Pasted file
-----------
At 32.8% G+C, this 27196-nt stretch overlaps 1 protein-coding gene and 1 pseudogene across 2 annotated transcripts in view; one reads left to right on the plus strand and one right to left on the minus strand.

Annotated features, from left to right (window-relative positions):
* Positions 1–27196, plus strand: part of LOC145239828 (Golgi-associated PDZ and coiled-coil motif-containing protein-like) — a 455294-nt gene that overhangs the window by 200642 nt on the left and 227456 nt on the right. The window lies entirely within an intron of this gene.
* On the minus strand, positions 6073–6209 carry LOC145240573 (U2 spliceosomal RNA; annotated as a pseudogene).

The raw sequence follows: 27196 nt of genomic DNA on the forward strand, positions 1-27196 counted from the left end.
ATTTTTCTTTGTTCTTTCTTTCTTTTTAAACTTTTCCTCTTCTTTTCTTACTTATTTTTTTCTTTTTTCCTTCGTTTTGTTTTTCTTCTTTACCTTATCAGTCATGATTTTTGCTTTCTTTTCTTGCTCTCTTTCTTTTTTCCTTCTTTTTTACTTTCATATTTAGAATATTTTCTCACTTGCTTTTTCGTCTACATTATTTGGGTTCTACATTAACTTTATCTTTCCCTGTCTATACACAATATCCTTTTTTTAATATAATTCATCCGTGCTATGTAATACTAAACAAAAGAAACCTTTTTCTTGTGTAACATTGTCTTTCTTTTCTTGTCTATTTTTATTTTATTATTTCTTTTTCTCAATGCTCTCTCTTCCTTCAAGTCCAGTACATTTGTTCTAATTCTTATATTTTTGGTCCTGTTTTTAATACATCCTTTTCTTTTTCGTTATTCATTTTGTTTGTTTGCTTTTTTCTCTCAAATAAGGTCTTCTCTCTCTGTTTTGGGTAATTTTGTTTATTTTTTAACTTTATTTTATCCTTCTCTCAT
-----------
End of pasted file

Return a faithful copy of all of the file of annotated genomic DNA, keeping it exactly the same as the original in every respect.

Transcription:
At 32.8% G+C, this 27196-nt stretch overlaps 1 protein-coding gene and 1 pseudogene across 2 annotated transcripts in view; one reads left to right on the plus strand and one right to left on the minus strand.

Annotated features, from left to right (window-relative positions):
* Positions 1–27196, plus strand: part of LOC145239828 (Golgi-associated PDZ and coiled-coil motif-containing protein-like) — a 455294-nt gene that overhangs the window by 200642 nt on the left and 227456 nt on the right. The window lies entirely within an intron of this gene.
* On the minus strand, positions 6073–6209 carry LOC145240573 (U2 spliceosomal RNA; annotated as a pseudogene).

The raw sequence follows: 27196 nt of genomic DNA on the forward strand, positions 1-27196 counted from the left end.
ATTTTTCTTTGTTCTTTCTTTCTTTTTAAACTTTTCCTCTTCTTTTCTTACTTATTTTTTTCTTTTTTCCTTCGTTTTGTTTTTCTTCTTTACCTTATCAGTCATGATTTTTGCTTTCTTTTCTTGCTCTCTTTCTTTTTTCCTTCTTTTTTACTTTCATATTTAGAATATTTTCTCACTTGCTTTTTCGTCTACATTATTTGGGTTCTACATTAACTTTATCTTTCCCTGTCTATACACAATATCCTTTTTTTAATATAATTCATCCGTGCTATGTAATACTAAACAAAAGAAACCTTTTTCTTGTGTAACATTGTCTTTCTTTTCTTGTCTATTTTTATTTTATTATTTCTTTTTCTCAATGCTCTCTCTTCCTTCAAGTCCAGTACATTTGTTCTAATTCTTATATTTTTGGTCCTGTTTTTAATACATCCTTTTCTTTTTCGTTATTCATTTTGTTTGTTTGCTTTTTTCTCTCAAATAAGGTCTTCTCTCTCTGTTTTGGGTAATTTTGTTTATTTTTTAACTTTATTTTATCCTTCTCTCAT